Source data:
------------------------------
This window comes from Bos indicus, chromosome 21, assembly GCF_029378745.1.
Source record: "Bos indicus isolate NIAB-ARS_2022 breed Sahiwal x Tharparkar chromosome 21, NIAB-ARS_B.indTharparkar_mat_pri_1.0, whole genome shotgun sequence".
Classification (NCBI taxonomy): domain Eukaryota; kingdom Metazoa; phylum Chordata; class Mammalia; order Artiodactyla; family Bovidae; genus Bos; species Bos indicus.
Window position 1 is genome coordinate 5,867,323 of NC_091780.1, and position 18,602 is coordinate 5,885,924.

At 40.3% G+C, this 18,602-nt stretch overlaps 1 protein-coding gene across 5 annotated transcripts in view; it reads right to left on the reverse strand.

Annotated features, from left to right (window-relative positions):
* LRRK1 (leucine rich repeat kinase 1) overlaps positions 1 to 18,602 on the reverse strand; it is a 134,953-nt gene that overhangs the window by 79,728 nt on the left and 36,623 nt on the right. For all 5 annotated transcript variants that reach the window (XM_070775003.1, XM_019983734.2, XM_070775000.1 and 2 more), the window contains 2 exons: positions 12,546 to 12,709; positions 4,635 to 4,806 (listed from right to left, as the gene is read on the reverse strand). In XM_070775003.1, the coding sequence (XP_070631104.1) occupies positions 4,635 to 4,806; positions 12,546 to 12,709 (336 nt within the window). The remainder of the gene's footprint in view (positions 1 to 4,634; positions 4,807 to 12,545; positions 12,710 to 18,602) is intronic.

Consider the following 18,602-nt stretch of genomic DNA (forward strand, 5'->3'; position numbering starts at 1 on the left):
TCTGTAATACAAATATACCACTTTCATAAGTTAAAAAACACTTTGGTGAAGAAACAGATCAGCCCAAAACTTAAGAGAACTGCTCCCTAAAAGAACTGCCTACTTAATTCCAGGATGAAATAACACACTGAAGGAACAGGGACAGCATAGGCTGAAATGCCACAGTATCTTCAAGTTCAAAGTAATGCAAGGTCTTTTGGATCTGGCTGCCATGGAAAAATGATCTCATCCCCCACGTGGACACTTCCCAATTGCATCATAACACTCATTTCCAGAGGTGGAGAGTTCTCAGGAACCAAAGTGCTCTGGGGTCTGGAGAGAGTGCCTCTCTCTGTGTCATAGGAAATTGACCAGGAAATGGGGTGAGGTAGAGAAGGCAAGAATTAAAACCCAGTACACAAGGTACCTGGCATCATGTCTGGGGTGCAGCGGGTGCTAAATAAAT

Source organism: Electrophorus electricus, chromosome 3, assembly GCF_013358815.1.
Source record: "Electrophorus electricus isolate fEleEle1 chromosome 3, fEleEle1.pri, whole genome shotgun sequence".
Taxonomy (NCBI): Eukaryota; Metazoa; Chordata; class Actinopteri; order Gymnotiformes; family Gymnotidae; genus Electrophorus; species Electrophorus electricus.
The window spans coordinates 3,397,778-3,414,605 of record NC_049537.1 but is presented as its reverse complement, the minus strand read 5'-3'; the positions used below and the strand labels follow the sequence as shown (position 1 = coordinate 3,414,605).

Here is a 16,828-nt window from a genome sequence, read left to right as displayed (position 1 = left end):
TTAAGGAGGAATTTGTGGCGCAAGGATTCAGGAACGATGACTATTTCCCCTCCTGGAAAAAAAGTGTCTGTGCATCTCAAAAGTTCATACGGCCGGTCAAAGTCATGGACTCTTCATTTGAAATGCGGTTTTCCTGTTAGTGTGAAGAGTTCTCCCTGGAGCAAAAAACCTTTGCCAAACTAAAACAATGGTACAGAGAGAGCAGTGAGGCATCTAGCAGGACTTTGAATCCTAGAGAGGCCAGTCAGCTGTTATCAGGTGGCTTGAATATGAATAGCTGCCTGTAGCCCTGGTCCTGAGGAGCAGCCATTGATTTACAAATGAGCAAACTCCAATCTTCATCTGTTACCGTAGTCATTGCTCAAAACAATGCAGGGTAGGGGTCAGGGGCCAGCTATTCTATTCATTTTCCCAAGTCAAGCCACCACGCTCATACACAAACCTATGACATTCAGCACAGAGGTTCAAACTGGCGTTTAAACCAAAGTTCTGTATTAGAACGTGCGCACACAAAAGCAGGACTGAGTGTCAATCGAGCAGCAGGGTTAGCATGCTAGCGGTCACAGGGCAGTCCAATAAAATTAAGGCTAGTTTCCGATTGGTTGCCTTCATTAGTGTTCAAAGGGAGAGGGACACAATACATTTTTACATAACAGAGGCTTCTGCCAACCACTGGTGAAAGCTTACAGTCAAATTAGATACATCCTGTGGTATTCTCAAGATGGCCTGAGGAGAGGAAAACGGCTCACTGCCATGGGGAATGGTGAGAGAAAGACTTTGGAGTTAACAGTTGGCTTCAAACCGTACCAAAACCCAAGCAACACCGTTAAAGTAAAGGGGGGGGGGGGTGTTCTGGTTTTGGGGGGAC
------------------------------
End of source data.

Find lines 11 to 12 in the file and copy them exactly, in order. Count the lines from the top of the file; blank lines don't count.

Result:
Source record: "Electrophorus electricus isolate fEleEle1 chromosome 3, fEleEle1.pri, whole genome shotgun sequence".
Taxonomy (NCBI): Eukaryota; Metazoa; Chordata; class Actinopteri; order Gymnotiformes; family Gymnotidae; genus Electrophorus; species Electrophorus electricus.